Former Prattville Mayor C. Gray Price dies
Marty Roney, Montgomery Advertiser Published 5:24 p.m. CT Aug. 18, 2019 | Updated 5:24 p.m. CT Aug. 18, 2019
PRATTVILLE — Former Prattville Mayor C. Gray Price died Sunday.
Price, 76, served three terms from 1980-1992. He is being remembered as a visionary leader and true character. Before entering politics he was a teacher in the Autauga County School System and served as principal at the Prattville High School Ninth Grade School. The ninth grade was taught in a separate school then, in the current Prattville Kindergarten School building.
Prattville Mayor Bill Gillespie Jr. and former mayor Jim Byard Jr. have direct and indirect connections to Price. The men's homes are within a half block of one another in downtown Prattville on Washington Street. It's a stretch dubbed "Mayor's Row," by locals.
"Gray Price was a friend, neighbor and mentor," Gillespie said. "He was my principal in the ninth grade. He taught me so much as a young man then, and later as an adult. So much of what we as a city take for granted today, goes right back to Mayor Price. It was his efforts that laid a foundation for Prattville to become what we are today.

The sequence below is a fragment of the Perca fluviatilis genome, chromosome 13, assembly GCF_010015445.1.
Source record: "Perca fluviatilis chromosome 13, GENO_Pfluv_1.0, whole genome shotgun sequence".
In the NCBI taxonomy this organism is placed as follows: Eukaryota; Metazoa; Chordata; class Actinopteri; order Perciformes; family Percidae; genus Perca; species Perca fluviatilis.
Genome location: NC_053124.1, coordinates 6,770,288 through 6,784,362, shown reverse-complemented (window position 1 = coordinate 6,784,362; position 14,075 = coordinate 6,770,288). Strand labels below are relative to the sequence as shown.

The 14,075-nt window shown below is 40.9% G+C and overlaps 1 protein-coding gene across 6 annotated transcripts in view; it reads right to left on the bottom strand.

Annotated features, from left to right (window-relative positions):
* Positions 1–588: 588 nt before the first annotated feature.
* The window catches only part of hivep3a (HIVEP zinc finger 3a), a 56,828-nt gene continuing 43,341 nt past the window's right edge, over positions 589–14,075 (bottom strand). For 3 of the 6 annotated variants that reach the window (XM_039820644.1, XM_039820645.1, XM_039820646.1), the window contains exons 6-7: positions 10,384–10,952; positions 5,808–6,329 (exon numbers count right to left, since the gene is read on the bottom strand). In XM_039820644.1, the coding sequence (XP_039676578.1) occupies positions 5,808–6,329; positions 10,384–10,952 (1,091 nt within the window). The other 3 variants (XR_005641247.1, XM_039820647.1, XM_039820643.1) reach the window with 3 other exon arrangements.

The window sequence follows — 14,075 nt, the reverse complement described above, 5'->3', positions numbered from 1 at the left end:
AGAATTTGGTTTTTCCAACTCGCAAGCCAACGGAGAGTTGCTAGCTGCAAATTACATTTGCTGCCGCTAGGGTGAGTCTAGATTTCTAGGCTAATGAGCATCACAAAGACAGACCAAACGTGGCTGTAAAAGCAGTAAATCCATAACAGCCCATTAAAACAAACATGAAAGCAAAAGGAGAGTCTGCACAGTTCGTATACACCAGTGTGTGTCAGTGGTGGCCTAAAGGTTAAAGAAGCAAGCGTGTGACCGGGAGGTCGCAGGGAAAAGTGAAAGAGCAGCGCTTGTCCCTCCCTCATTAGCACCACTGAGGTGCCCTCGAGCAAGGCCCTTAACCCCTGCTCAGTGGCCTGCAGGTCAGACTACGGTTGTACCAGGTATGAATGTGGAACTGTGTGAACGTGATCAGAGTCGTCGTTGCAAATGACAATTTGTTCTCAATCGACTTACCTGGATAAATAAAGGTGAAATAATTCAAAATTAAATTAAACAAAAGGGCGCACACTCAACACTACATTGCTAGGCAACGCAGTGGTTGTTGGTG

"Prattville lost a leader today."
With inventories so tight, many consumers say they’re even willing to live in a haunted house. Thirty-three percent of more than 1,000 consumers recently surveyed say they’re willing to live in a haunted house, and another 25 percent said they’d consider it, according to a newly released survey by realtor.com®. “Haunted houses are a popular attraction this time of year, but we wanted to see how many people would actually live in one,” says Sarah Staley, a housing expert who commented on the study’s findings. “What we found may be a sign of today’s tight housing market, or for many living in a haunted house doesn’t have to be a deal breaker.” Further, 47 percent of respondents said they’d live in a home where someone has died, and 27 percent additional respondents said they’d at least consider it, according to the survey. Still, 40 percent of consumers said they’d need a price reduction in order to choose a haunted home over a non-haunted home.